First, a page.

Many people who are not actually visiting China but are traveling through it are confused about what their China visa requirements are, or if they are required to get a visa at all. There’s a nasty rumor going around that if you have a layover in China of more than 24 hours, you’ll need to obtain a China tourist visa. For American travelers, this isn’t the case. There’s a list of 45 countries who are allowed to transit through Beijing, Shanghai, Guangzhou, and Chengdu for up to 72 hours without having to obtain any sort of China visa. Fortunately, the United States is on that list. If you hold a passport from a different country, check here to find out if you are also exempt from needing a visa during your layover.
If your layover is under 24 hours, you should not need any sort of visa regardless of your country of origin (barring any sort of sanctions). There are also a few other strange rules that will allow you to actually stop and visit in China without a visa. These include going on a tour of the Pearl River Delta or Hainan Island as part of an authorized tour group for less than six days.
Get Your Travel Documents in Order for Additional Security
That said, if you have plans to actually leave the airport and see China for any amount of time, you should definitely get a visa in order to keep yourself safe and secure.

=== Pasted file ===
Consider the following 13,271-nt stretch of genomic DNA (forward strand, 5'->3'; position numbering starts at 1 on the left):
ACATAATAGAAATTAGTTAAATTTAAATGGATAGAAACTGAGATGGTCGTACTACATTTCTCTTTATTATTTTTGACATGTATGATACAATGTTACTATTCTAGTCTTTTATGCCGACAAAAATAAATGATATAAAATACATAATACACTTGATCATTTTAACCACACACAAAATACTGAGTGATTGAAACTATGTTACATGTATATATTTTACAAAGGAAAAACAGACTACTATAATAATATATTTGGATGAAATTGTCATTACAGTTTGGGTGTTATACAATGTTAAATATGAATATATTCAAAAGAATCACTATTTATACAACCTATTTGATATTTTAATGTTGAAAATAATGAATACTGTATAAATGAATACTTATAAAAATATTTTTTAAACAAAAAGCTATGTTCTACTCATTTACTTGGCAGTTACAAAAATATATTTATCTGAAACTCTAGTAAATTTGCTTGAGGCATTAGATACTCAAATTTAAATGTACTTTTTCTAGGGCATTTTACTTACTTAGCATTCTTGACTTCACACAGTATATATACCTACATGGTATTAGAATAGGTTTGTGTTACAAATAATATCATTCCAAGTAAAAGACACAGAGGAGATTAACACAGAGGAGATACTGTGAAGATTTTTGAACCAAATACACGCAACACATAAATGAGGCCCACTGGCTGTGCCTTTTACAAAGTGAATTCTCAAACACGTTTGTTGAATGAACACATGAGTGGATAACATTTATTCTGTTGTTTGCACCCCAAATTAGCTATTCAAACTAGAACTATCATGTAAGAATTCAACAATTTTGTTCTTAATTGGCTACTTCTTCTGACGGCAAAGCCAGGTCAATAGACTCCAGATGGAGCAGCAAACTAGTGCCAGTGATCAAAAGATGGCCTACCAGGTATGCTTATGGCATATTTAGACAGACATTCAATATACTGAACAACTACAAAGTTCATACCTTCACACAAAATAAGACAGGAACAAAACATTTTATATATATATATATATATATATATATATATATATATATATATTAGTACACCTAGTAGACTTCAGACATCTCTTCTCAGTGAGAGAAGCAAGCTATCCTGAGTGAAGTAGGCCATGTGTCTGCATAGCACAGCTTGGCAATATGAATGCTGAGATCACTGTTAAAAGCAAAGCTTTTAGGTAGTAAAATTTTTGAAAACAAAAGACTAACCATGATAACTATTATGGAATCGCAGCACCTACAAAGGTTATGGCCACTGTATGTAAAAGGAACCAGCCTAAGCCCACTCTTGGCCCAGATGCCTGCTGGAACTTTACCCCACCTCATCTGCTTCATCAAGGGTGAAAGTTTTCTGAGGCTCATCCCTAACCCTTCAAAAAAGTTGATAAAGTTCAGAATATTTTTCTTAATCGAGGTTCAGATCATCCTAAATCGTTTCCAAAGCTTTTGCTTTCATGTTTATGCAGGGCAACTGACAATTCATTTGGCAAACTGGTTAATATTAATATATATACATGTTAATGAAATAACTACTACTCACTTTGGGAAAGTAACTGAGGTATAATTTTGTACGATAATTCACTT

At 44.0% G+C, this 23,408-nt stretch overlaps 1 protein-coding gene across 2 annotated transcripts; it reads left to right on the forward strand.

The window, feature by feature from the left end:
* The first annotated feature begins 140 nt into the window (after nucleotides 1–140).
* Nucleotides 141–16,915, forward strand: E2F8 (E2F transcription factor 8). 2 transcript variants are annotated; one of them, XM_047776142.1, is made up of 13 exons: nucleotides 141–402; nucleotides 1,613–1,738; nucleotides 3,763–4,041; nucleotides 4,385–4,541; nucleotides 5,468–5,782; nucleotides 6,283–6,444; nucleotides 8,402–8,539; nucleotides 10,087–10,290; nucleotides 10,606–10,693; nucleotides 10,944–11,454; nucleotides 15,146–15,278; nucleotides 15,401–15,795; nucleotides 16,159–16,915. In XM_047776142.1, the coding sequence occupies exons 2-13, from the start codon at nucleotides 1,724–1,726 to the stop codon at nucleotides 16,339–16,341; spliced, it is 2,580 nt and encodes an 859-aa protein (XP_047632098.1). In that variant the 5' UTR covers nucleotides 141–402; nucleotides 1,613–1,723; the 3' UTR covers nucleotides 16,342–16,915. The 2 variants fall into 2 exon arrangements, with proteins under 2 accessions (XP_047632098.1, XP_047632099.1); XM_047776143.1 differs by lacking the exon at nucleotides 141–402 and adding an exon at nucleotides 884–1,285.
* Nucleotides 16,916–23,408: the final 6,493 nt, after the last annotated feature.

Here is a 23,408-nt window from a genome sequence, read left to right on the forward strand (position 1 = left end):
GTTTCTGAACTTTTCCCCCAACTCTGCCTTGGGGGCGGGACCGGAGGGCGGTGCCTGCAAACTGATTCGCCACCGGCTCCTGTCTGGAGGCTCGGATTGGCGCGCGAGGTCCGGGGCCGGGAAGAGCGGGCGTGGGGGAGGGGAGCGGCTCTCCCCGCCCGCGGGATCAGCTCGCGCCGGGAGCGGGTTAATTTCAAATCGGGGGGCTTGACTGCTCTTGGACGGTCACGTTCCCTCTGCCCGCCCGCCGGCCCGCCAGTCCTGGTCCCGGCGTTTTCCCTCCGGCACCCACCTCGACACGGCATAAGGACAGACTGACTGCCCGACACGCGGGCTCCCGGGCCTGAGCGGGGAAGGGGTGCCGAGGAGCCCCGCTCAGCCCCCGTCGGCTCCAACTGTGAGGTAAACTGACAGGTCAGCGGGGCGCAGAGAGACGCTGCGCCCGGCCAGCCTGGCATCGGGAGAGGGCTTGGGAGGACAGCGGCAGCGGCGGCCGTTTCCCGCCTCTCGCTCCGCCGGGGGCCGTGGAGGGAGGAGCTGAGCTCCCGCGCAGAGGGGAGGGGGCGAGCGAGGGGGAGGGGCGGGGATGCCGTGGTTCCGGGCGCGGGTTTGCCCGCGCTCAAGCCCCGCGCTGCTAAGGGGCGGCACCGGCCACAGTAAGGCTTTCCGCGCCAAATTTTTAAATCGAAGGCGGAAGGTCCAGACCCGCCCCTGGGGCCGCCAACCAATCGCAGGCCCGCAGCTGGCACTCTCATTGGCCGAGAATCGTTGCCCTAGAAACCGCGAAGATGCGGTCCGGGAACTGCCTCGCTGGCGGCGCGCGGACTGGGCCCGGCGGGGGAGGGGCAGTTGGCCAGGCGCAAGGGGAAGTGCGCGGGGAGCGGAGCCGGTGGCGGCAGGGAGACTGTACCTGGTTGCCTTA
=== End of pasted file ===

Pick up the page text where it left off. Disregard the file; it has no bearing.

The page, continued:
The good news on that front is that China now offers a 10-year visa for business people and tourists from the United States and Canada. To apply for a China tourist visa, you’ll need to fill out a China visa application, have a passport photo, proof of your travel and hotel reservation. To apply for a China business visa, you’ll need to fill out a China visa application, have a passport photo, and an official invitation from your inviter in China with a “chop” on it. If you were ever a citizen of China, Hong Kong, or Taiwan, there are additional requirements, which you can check out on our visa portal.
Currently, attaining a China visa can take as little as three business days. The ten year visa allows US citizens to travel to China as often as they like for short periods, such as to visit family or on business. Once your passport expires, you can renew your passport, and travel to China with BOTH passports as long as the 10-year visa is still valid.
To learn more or to get your questions about layovers or short-term visas to China answered, contact Swift today. We are here to answer any questions you might have and to help you enjoy your travels around the world.
Rob Lee is co-founder of Swift Passport and Visa Services. Originally from Michigan, Rob is an avid fisherman and SCUBA diver who enjoys adventure travel.